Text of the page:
As the sign zooms past him (WARNING: CLIFFS AHEAD. SLOW SPEED TO 30 MPH AND USE CAUTION), Sam's foot hits the floor.

He tears down the road, doing 50, 60, pushing 80.

"I'm sorry, Dean."

It's been so long since he's talked that his voice comes out harsh and grating.

The sign flies by in bright orange blur.


Sam smiles.

He never sees the dog.

He hears it hit the side of his car, though. Feels it bounce off the passenger side door.

Sam's foot hits the brake, tires squealing against the asphalt. He comes to a dead stop in the middle of the road, makes a U-turn, blasts the high beams, and goes back, heart in his throat.

And after a month of running, the world grinds to a screeching halt.

"Oh god, what have I done?"

The dog is hurt, badly. But miraculously, it's still alive. He must have only clipped it.

But it won't be alive much longer. It's covered in blood, breathing shallowly, and grief, anger, and shock war within Sam.

But what he feels more than anything is guilt, and shame.

This is his fault. It he hadn't been driving drunk, if he hadn't been going so fast, if he hadn't been trying to end his life, this wouldn't have happened.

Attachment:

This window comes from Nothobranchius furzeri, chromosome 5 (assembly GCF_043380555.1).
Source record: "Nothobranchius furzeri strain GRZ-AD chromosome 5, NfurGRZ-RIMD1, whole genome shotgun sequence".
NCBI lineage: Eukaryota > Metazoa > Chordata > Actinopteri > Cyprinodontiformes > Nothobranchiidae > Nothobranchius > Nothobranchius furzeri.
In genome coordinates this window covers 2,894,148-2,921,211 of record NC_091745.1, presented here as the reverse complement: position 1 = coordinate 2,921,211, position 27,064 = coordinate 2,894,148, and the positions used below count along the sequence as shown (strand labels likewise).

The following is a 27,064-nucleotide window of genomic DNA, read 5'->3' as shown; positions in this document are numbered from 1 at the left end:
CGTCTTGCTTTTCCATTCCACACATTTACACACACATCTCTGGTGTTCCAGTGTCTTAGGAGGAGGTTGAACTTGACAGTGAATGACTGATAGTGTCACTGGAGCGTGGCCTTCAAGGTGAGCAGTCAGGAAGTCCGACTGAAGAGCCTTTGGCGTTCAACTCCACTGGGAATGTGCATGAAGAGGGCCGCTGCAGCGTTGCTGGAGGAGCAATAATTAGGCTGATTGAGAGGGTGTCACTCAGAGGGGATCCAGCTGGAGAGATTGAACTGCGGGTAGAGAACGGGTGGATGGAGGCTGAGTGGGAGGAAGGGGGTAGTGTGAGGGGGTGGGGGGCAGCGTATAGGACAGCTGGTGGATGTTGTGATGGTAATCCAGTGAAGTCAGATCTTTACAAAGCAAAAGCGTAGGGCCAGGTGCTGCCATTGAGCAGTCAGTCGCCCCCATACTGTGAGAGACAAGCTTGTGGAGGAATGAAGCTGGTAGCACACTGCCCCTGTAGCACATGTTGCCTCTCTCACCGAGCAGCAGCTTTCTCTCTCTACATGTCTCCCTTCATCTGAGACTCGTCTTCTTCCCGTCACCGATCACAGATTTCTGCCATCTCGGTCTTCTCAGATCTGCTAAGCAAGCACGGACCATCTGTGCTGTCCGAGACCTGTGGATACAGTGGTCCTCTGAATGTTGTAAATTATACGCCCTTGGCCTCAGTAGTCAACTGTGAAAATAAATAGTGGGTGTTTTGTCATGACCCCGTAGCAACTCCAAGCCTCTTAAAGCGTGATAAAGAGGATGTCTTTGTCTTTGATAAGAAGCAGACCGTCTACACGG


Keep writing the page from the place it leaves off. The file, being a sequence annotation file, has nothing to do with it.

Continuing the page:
And suddenly it's not just a dog that lies dying on the side of the road.

It's Mom.



Madison, Ash, Jo, Ellen, Bobby.


It's everyone he's ever loved: everyone who's ever been hurt, or had their life ruined, or died because of him. Everyone who's ever been in pain.

Hitting the dog sobers Sam up like no amount of caffeine, greasy food, or hot showers ever could.

He needs to save this dog. He can't let him die. He can't lose anyone else, not ever. Can't be responsible for anymore death.

This dog has to be okay.

"It's all right, buddy. I've got you."

Sam picks him up as gently as he can, lies him down in the front seat, uses his phone to find directions to the nearest animal hospital, and tears down the road.

He drives as quickly as he feels safe driving, and he finds himself praying for the first time in months. Praying to a God he's no longer sure he really believes in.

Please. Just let this be okay.

Twenty minutes later, he carries the dog into the animal hospital and screams for help.

Help! Somebody help me! Please!


"No, please, no. Help me. Some-somebody help! HELP!"

Sam gasps and sits up in bed, covered in a cold sweat and shaking violently. He takes in the room around him, and as he wills his breathing to calm down, his mind finally focuses on where he is.

His room in the Batcave.

He puts his head between his hands, and that's when he notices that his nose is bleeding. He grabs a tissue from the bedside table and swipes at it angrily. He bloodies one tissue and reaches for a second. And then a third.

Eventually, Sam gets his breathing under control and his nose stops bleeding. He's left with a violent headache, clammy skin, and bone deep tremors that just won't stop.

The headache is second nature to him now; has been since he completed the second trial two weeks ago.

The nightmares haven't let up in a week.

The shaking is new.